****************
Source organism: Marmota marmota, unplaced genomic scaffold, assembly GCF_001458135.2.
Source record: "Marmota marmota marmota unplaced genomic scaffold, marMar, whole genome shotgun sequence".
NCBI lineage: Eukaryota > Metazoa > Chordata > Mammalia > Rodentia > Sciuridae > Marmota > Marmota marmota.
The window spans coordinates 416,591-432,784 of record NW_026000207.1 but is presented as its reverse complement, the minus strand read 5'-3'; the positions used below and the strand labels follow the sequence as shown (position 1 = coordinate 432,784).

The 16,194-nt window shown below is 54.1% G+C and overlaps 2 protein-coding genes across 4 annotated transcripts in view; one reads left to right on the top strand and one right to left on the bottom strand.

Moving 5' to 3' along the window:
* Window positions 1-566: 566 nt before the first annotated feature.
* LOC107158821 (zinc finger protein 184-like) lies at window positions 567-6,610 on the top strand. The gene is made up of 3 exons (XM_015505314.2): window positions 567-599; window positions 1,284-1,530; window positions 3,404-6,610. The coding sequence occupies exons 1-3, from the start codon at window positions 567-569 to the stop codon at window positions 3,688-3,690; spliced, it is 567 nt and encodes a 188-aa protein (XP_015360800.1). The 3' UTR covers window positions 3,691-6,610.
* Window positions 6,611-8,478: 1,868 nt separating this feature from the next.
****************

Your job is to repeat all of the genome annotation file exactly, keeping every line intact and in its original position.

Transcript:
Source organism: Marmota marmota, unplaced genomic scaffold, assembly GCF_001458135.2.
Source record: "Marmota marmota marmota unplaced genomic scaffold, marMar, whole genome shotgun sequence".
NCBI lineage: Eukaryota > Metazoa > Chordata > Mammalia > Rodentia > Sciuridae > Marmota > Marmota marmota.
The window spans coordinates 416,591-432,784 of record NW_026000207.1 but is presented as its reverse complement, the minus strand read 5'-3'; the positions used below and the strand labels follow the sequence as shown (position 1 = coordinate 432,784).

The 16,194-nt window shown below is 54.1% G+C and overlaps 2 protein-coding genes across 4 annotated transcripts in view; one reads left to right on the top strand and one right to left on the bottom strand.

Moving 5' to 3' along the window:
* Window positions 1-566: 566 nt before the first annotated feature.
* LOC107158821 (zinc finger protein 184-like) lies at window positions 567-6,610 on the top strand. The gene is made up of 3 exons (XM_015505314.2): window positions 567-599; window positions 1,284-1,530; window positions 3,404-6,610. The coding sequence occupies exons 1-3, from the start codon at window positions 567-569 to the stop codon at window positions 3,688-3,690; spliced, it is 567 nt and encodes a 188-aa protein (XP_015360800.1). The 3' UTR covers window positions 3,691-6,610.
* Window positions 6,611-8,478: 1,868 nt separating this feature from the next.